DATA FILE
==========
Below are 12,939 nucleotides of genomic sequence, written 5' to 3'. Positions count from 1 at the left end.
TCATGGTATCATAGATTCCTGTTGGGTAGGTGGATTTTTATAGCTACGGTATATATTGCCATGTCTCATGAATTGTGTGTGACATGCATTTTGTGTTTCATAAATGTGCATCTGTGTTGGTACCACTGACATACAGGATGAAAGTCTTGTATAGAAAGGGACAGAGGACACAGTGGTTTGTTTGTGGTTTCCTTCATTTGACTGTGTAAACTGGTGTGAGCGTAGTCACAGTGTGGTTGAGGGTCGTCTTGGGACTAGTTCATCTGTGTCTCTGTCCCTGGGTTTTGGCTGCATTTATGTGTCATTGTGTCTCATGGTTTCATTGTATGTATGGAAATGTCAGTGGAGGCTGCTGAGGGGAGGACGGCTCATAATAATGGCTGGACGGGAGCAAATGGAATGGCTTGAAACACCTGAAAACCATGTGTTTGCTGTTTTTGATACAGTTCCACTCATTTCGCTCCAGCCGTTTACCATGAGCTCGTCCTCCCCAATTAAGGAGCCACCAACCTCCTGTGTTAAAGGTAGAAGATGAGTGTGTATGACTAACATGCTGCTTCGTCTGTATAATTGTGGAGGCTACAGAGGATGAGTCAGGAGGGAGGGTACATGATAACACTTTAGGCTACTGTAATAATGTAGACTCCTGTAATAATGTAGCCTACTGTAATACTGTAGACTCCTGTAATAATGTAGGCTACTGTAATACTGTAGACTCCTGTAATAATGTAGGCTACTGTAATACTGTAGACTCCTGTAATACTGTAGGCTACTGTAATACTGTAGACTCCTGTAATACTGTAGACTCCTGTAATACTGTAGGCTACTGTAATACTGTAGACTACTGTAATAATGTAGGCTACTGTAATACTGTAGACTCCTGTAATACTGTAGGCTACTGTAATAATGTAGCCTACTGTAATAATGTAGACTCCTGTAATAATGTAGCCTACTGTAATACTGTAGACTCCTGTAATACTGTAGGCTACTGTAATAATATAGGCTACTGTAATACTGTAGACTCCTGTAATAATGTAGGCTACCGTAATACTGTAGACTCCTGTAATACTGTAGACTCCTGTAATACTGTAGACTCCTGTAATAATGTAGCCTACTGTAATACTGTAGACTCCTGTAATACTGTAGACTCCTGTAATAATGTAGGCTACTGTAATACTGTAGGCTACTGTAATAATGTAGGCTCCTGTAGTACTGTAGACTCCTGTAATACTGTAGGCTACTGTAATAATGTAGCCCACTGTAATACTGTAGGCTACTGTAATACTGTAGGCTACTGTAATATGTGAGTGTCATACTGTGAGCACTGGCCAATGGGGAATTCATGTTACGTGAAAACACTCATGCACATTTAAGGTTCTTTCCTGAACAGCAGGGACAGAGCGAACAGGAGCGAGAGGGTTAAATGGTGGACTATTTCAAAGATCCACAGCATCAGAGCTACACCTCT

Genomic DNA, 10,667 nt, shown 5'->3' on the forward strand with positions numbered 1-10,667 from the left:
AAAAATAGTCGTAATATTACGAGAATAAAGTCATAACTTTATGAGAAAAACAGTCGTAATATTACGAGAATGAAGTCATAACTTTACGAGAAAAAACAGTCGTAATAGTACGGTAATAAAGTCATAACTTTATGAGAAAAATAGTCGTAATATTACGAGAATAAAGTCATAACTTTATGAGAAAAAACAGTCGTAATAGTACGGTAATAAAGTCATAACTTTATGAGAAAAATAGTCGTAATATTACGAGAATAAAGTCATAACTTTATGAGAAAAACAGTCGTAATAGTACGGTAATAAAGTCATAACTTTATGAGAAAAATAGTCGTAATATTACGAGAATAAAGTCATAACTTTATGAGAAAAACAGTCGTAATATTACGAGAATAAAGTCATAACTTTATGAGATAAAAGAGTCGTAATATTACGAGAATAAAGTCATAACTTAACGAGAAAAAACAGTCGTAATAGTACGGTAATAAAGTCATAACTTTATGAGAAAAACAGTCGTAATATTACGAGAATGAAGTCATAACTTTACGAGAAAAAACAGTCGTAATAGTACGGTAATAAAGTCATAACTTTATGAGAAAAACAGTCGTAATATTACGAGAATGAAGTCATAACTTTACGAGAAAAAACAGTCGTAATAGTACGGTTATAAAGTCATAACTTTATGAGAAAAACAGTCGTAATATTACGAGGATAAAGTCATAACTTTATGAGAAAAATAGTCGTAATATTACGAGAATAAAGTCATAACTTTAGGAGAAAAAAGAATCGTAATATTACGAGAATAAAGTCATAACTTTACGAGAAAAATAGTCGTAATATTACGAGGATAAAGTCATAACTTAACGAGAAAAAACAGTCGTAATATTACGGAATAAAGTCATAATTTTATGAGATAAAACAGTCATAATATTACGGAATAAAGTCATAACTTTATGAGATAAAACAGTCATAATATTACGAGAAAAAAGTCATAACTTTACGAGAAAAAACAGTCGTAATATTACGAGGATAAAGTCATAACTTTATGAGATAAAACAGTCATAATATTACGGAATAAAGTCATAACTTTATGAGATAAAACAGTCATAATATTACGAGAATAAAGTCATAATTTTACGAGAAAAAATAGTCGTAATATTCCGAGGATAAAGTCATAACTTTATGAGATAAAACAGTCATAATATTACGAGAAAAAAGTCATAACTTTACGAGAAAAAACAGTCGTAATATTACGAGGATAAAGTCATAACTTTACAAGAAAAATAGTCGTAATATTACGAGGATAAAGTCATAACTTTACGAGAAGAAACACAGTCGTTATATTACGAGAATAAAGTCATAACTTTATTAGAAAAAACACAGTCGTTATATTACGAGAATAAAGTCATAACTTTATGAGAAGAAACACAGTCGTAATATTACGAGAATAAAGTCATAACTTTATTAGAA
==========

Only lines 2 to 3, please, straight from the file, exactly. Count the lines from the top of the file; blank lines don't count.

TCATGGTATCATAGATTCCTGTTGGGTAGGTGGATTTTTATAGCTACGGTATATATTGCCATGTCTCATGAATTGTGTGTGACATGCATTTTGTGTTTCATAAATGTGCATCTGTGTTGGTACCACTGACATACAGGATGAAAGTCTTGTATAGAAAGGGACAGAGGACACAGTGGTTTGTTTGTGGTTTCCTTCATTTGACTGTGTAAACTGGTGTGAGCGTAGTCACAGTGTGGTTGAGGGTCGTCTTGGGACTAGTTCATCTGTGTCTCTGTCCCTGGGTTTTGGCTGCATTTATGTGTCATTGTGTCTCATGGTTTCATTGTATGTATGGAAATGTCAGTGGAGGCTGCTGAGGGGAGGACGGCTCATAATAATGGCTGGACGGGAGCAAATGGAATGGCTTGAAACACCTGAAAACCATGTGTTTGCTGTTTTTGATACAGTTCCACTCATTTCGCTCCAGCCGTTTACCATGAGCTCGTCCTCCCCAATTAAGGAGCCACCAACCTCCTGTGTTAAAGGTAGAAGATGAGTGTGTATGACTAACATGCTGCTTCGTCTGTATAATTGTGGAGGCTACAGAGGATGAGTCAGGAGGGAGGGTACATGATAACACTTTAGGCTACTGTAATAATGTAGACTCCTGTAATAATGTAGCCTACTGTAATACTGTAGACTCCTGTAATAATGTAGGCTACTGTAATACTGTAGACTCCTGTAATAATGTAGGCTACTGTAATACTGTAGACTCCTGTAATACTGTAGGCTACTGTAATACTGTAGACTCCTGTAATACTGTAGACTCCTGTAATACTGTAGGCTACTGTAATACTGTAGACTACTGTAATAATGTAGGCTACTGTAATACTGTAGACTCCTGTAATACTGTAGGCTACTGTAATAATGTAGCCTACTGTAATAATGTAGACTCCTGTAATAATGTAGCCTACTGTAATACTGTAGACTCCTGTAATACTGTAGGCTACTGTAATAATATAGGCTACTGTAATACTGTAGACTCCTGTAATAATGTAGGCTACCGTAATACTGTAGACTCCTGTAATACTGTAGACTCCTGTAATACTGTAGACTCCTGTAATAATGTAGCCTACTGTAATACTGTAGACTCCTGTAATACTGTAGACTCCTGTAATAATGTAGGCTACTGTAATACTGTAGGCTACTGTAATAATGTAGGCTCCTGTAGTACTGTAGACTCCTGTAATACTGTAGGCTACTGTAATAATGTAGCCCACTGTAATACTGTAGGCTACTGTAATACTGTAGGCTACTGTAATATGTGAGTGTCATACTGTGAGCACTGGCCAATGGGGAATTCATGTTACGTGAAAACACTCATGCACATTTAAGGTTCTTTCCTGAACAGCAGGGACAGAGCGAACAGGAGCGAGAGGGTTAAATGGTGGACTATTTCAAAGATCCACAGCATCAGAGCTACACCTCT

Genomic DNA, 10,667 nt, shown 5'->3' on the forward strand with positions numbered 1-10,667 from the left: